16. Using strings in lists in functions


#1



16. Using strings in lists in functions

I get this error - Traceback (most recent call last):
File "python", line 8, in
File "python", line 6, in join_strings
MemoryError


n = ["Michael", "Lieberman"]
# Add your function here
def join_strings(words):
    result = " "
    for i in words:
        words.append(result)

print join_strings(n)


#2

append() you use when you want to append an item to a list.

Also, result should be an empty string:

result = ""

you should add the word to the string, i holds the words in the for loop:

result = result + i

You can see i hold the words with:

for i in words:
   print i

#3

I'm still confused. I changed the words.append(result) but I still get an error.


#4

Can you post an updated version of your code?


#5

n = ["Michael", "Lieberman"]

def join_strings(words):
    result = ""
for i in words:
    result = result + i

print join_strings(n)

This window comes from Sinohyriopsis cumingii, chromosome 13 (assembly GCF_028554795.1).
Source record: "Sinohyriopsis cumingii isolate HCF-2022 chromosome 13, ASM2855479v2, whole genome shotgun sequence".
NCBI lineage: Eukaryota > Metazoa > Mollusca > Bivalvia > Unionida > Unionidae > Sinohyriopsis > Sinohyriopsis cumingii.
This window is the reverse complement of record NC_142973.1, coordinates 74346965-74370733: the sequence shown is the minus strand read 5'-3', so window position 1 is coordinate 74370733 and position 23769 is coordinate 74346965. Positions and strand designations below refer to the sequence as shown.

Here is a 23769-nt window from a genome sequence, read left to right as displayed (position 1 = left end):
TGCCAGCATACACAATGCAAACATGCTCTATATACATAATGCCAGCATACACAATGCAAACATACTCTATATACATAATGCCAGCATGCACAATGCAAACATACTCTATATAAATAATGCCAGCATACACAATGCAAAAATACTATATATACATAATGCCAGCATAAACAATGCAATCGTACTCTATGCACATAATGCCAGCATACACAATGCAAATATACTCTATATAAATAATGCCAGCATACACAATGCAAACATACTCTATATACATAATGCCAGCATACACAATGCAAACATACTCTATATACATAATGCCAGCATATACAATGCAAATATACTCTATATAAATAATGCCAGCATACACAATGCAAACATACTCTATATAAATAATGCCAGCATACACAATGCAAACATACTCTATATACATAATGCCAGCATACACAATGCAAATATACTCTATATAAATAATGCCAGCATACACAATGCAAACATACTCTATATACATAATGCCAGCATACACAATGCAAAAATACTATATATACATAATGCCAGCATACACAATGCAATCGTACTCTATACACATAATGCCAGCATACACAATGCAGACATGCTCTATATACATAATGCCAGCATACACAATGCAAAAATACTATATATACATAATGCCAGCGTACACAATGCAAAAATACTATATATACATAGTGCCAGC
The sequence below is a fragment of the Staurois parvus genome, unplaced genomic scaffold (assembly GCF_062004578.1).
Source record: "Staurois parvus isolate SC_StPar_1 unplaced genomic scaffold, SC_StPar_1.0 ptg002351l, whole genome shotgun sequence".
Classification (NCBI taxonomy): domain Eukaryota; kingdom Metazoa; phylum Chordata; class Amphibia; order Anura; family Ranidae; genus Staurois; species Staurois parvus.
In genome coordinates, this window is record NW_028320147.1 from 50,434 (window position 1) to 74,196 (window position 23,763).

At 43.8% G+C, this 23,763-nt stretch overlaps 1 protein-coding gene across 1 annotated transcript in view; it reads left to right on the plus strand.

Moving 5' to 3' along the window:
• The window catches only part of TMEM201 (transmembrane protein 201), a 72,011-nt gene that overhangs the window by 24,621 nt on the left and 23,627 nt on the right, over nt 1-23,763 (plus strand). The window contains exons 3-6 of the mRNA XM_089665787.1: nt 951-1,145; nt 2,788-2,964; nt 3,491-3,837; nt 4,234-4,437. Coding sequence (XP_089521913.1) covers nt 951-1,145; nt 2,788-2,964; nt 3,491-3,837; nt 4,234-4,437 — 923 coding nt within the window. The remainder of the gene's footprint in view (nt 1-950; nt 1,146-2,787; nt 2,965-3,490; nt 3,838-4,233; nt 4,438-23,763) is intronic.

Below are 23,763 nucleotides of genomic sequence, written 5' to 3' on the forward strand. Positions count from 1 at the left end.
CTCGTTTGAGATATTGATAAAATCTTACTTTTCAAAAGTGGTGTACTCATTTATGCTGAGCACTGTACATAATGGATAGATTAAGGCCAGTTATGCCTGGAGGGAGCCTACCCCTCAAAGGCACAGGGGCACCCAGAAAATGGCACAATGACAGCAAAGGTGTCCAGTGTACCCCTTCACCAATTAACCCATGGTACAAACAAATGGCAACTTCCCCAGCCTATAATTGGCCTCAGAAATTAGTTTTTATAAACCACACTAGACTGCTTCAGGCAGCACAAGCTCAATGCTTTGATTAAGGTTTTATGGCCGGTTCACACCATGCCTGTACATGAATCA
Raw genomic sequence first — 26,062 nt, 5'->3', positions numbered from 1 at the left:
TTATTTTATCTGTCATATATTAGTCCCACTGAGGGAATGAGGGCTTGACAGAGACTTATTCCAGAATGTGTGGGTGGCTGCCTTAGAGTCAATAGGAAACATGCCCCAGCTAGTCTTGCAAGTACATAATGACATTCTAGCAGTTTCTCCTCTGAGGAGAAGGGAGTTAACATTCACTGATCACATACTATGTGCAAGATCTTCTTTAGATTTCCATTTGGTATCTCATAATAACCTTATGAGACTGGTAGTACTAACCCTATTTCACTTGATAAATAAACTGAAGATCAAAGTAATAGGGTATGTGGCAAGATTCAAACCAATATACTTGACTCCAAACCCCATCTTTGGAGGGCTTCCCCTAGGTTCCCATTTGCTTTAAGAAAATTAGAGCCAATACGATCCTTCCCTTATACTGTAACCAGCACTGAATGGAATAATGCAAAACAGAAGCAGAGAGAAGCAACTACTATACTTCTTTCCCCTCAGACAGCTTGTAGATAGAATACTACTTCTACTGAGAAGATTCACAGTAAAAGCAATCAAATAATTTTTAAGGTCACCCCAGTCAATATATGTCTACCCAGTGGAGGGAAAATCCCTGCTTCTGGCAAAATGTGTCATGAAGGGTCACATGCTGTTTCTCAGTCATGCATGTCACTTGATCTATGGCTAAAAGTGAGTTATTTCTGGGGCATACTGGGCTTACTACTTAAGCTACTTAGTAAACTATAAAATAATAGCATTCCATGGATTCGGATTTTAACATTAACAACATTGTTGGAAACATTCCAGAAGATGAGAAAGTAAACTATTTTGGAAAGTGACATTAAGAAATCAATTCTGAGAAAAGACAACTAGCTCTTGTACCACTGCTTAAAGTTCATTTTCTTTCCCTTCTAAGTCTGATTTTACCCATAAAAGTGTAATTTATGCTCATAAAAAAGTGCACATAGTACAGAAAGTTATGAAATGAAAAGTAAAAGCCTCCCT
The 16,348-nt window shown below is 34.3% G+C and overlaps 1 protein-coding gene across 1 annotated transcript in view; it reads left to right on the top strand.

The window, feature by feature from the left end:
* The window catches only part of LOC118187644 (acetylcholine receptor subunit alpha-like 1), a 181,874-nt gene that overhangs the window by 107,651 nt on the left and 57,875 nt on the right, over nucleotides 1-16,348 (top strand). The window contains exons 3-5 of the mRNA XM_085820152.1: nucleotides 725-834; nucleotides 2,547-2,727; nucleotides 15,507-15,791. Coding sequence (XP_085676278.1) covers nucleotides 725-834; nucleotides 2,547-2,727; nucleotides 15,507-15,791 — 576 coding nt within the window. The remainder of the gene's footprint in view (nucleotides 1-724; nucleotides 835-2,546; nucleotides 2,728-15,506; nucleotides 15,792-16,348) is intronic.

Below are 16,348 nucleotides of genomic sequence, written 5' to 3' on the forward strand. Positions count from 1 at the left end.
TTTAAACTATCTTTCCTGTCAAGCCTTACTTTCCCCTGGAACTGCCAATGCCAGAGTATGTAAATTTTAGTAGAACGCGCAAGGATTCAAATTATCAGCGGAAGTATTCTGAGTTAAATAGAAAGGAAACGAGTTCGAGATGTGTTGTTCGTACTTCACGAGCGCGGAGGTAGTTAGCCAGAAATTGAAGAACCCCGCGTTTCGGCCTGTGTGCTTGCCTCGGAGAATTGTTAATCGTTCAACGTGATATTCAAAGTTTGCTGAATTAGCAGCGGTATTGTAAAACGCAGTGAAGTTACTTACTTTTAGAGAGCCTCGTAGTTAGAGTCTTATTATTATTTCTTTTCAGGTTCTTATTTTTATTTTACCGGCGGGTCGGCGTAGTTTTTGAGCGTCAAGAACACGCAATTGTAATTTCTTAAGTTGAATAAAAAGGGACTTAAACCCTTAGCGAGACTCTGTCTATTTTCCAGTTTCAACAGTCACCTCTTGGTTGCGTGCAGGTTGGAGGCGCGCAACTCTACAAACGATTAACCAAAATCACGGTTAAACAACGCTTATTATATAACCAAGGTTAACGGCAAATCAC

It also is telling me that "words is not defined"


#6

Take a close look at the indention of your code, the for loop is not inside the function, and the function doesn't return anything


#7

Now I it just returns none. No error though.


#8

Never mind. I just forgot to return result. Thanks!


#9

The following worked for me , however i was wondering why the .append(words[i]) doesn't work.

def join_strings(words):
        result = ""
        for i in range(len(words)):
            result = result + words[i]
            #result.append(words[i])
            #this doesn't work gives the following error Traceback (most recent call last):
            #  File "python", line 9, in <module>
            #  File "python", line 7, in join_strings
            #AttributeError: 'str' object has no attribute 'append'
        return result
    print join_strings(n)

Does anyone have an idea why the commented version won't work?


#10

because append is a function designed to append items to a list, result is a string, not a list.


#11

Tnx that explaines a lot!


#12

in 2.7 you can do this:
print ' '.join(n)

but in 3.4 you will get a "SyntaxError: invalid syntax" error message


#13

the problem why this won't work is because of print, print in python 2.7:

print "i am printed"

in 3.4 you need brackets:

print("i am printed")

knowing we can solve your problem:

print(' '.join(n))

#14

Okay, that is the way to do it. Thanks!